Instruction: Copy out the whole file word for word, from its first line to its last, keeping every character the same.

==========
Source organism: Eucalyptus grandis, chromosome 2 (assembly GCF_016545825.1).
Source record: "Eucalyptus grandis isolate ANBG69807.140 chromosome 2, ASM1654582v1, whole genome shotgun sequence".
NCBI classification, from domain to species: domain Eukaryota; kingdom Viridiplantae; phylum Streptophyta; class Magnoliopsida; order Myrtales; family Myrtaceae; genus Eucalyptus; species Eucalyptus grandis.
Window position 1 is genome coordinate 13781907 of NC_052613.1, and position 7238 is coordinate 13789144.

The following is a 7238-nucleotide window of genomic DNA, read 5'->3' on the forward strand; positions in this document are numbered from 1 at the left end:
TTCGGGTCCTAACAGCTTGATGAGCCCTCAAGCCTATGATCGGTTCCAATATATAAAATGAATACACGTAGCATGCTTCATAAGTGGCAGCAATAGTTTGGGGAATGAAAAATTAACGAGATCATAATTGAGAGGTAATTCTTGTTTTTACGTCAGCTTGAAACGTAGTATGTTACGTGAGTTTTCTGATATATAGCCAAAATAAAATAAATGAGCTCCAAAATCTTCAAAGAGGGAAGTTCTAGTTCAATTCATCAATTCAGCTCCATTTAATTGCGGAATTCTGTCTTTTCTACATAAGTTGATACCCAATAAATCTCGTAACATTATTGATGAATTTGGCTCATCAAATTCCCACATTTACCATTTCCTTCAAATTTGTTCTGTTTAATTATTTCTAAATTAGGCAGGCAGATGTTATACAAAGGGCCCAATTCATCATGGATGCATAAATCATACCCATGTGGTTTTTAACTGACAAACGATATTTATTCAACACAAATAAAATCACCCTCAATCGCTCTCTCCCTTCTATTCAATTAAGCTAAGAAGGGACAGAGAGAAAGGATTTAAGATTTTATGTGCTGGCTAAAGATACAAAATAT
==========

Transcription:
Source organism: Eucalyptus grandis, chromosome 2 (assembly GCF_016545825.1).
Source record: "Eucalyptus grandis isolate ANBG69807.140 chromosome 2, ASM1654582v1, whole genome shotgun sequence".
NCBI classification, from domain to species: domain Eukaryota; kingdom Viridiplantae; phylum Streptophyta; class Magnoliopsida; order Myrtales; family Myrtaceae; genus Eucalyptus; species Eucalyptus grandis.
Window position 1 is genome coordinate 13781907 of NC_052613.1, and position 7238 is coordinate 13789144.

The following is a 7238-nucleotide window of genomic DNA, read 5'->3' on the forward strand; positions in this document are numbered from 1 at the left end:
TTCGGGTCCTAACAGCTTGATGAGCCCTCAAGCCTATGATCGGTTCCAATATATAAAATGAATACACGTAGCATGCTTCATAAGTGGCAGCAATAGTTTGGGGAATGAAAAATTAACGAGATCATAATTGAGAGGTAATTCTTGTTTTTACGTCAGCTTGAAACGTAGTATGTTACGTGAGTTTTCTGATATATAGCCAAAATAAAATAAATGAGCTCCAAAATCTTCAAAGAGGGAAGTTCTAGTTCAATTCATCAATTCAGCTCCATTTAATTGCGGAATTCTGTCTTTTCTACATAAGTTGATACCCAATAAATCTCGTAACATTATTGATGAATTTGGCTCATCAAATTCCCACATTTACCATTTCCTTCAAATTTGTTCTGTTTAATTATTTCTAAATTAGGCAGGCAGATGTTATACAAAGGGCCCAATTCATCATGGATGCATAAATCATACCCATGTGGTTTTTAACTGACAAACGATATTTATTCAACACAAATAAAATCACCCTCAATCGCTCTCTCCCTTCTATTCAATTAAGCTAAGAAGGGACAGAGAGAAAGGATTTAAGATTTTATGTGCTGGCTAAAGATACAAAATAT